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A Few British Recipes


Grandmaster Brewer
Apr 7, 2017
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If you are not familiar with Ron Pattinson he is a beer historian from England now living in Amsterdam who writes daily in his blog, Shut Up About Barclay Perkins. Ron began and still does write about English styles but also explores early American, German, Scottish and Irish beers. He gathers his information from examining old brewery log books... news paper articles and adverts... old technical publications... price guides from the era, etc. The recipes he posts on his blog are not ingredient for ingredient, step by step duplicates of those recipes due to the fact that brewers over 100 years ago either did not bother to write down exact details (often just writing "sugar" but rarely detailing what kind) plus their handwriting is often illegible. So there is some educated guesswork going on in many recipes that he posts. That being said, I trust Ron's educated guesses more than the facts from some other modern "experts".

Here are a few of the recipes I have brewed myself and that turned out to be excellent in my opinion.

The first is the original Russian Imperial Stout brewed before Barclay Perkins and Courage breweries merged. Most people will point to the Courage recipe when talking about RIS but this was the first.

The second is a Porter from Whitbread Brewery taken from the 1880 brew logs. Whitbread and Barclay Perkins were the two largest breweries not only in London but the largest in the world. I was looking for a solid Porter recipe that I could use as a base to build other variations and fell in love immediately. I have since added chocolate, cherries, oats, etc. and they are all great but this base recipe is what makes those possible.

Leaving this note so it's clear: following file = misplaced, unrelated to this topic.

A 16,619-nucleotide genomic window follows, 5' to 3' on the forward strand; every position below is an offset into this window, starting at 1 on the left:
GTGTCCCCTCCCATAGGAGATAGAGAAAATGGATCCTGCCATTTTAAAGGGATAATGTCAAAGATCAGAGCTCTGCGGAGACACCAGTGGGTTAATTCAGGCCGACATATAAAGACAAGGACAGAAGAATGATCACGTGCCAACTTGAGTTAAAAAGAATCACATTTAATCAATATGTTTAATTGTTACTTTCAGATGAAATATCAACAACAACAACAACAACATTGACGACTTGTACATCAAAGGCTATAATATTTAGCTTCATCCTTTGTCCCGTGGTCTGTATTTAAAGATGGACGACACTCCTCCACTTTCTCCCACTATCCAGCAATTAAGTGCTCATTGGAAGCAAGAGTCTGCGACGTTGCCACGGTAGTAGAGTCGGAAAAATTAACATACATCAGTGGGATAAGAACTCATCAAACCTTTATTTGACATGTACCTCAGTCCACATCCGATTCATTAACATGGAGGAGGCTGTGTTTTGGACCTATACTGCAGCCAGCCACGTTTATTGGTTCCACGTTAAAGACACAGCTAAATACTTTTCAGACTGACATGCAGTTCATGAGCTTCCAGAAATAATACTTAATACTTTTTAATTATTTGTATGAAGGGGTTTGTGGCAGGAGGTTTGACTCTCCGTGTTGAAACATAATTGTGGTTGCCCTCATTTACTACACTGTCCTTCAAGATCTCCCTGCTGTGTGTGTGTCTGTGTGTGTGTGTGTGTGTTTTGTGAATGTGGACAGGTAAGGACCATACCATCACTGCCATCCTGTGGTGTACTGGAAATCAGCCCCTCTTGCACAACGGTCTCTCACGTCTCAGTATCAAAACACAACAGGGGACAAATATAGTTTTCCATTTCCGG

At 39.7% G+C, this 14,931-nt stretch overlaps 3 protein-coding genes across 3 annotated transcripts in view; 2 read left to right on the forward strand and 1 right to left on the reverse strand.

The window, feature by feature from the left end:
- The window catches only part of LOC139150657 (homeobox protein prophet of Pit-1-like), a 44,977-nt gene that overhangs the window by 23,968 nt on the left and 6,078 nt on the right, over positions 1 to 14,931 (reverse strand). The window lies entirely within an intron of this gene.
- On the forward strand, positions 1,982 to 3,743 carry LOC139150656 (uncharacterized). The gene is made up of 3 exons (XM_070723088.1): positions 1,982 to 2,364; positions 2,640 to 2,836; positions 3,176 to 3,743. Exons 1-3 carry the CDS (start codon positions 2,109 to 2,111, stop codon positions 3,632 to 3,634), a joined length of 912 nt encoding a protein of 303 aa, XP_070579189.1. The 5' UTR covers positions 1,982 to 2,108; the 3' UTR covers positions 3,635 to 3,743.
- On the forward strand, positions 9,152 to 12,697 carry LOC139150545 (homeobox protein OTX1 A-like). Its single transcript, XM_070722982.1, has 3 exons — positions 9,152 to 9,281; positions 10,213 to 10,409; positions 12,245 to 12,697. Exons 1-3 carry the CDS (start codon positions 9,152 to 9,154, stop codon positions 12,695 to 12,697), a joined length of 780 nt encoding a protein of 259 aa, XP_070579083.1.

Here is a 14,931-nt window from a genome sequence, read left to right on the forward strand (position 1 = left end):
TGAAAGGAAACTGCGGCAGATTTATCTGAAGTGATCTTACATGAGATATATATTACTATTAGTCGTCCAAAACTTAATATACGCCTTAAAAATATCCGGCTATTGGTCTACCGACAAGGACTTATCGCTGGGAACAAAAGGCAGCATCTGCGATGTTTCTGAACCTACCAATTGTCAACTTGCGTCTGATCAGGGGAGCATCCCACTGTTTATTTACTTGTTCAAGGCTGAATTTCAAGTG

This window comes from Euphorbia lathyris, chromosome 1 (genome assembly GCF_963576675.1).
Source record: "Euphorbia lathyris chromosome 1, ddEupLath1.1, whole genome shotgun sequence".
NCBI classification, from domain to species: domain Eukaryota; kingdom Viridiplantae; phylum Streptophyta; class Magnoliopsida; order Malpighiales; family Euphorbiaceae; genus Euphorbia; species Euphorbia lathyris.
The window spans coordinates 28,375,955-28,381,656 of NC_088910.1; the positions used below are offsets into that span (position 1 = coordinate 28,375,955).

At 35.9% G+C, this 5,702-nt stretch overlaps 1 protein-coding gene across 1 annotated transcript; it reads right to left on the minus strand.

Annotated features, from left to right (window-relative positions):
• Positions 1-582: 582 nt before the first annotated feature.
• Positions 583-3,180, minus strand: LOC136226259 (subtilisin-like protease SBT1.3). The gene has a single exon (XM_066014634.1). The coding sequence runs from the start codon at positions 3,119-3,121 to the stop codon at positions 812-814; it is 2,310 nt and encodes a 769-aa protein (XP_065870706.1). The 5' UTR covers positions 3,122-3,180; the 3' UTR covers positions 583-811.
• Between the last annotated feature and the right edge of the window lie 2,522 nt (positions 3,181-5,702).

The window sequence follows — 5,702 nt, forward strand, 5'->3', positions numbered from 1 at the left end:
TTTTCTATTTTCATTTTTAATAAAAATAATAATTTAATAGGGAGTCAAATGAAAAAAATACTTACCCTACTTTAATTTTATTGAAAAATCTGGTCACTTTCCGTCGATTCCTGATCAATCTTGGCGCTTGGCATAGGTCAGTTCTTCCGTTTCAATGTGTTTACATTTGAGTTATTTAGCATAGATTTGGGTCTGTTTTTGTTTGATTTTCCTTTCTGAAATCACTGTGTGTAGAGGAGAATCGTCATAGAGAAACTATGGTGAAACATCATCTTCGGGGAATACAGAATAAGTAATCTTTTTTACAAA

The last one for today is from the Heineken brewery logs and has an interesting history. Heineken wanted to make a seasonal beer similar to Oktoberfest and this was the result. It only appears in their brew logs this one single year. Why? I don't know. One thing about it is that the original gravity would have made it ineligible to be served as an official Oktoberfest. It is still a wonderful beer however.


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That is awesome - I've had Ron on the podcast a number of times and he's always an entertaining and knowledgeable guest!
I absolutely love the simplicity of the historic recipes. They combined basic ingredients in synergy to create such good beers. Homebrewers would use five or six grains in a Porter — they used three in perfection.
I too am a big fan of all of the British styles - from the cask ales to the darker browns, porters and stouts.

I found the Porter interesting - does not look that much different than many of the ones I make. East Kent Goldings is the definitive English hops in my book and the blend of black and brown malt (no chocolate) gives a nice dark finish without some of the harsh notes.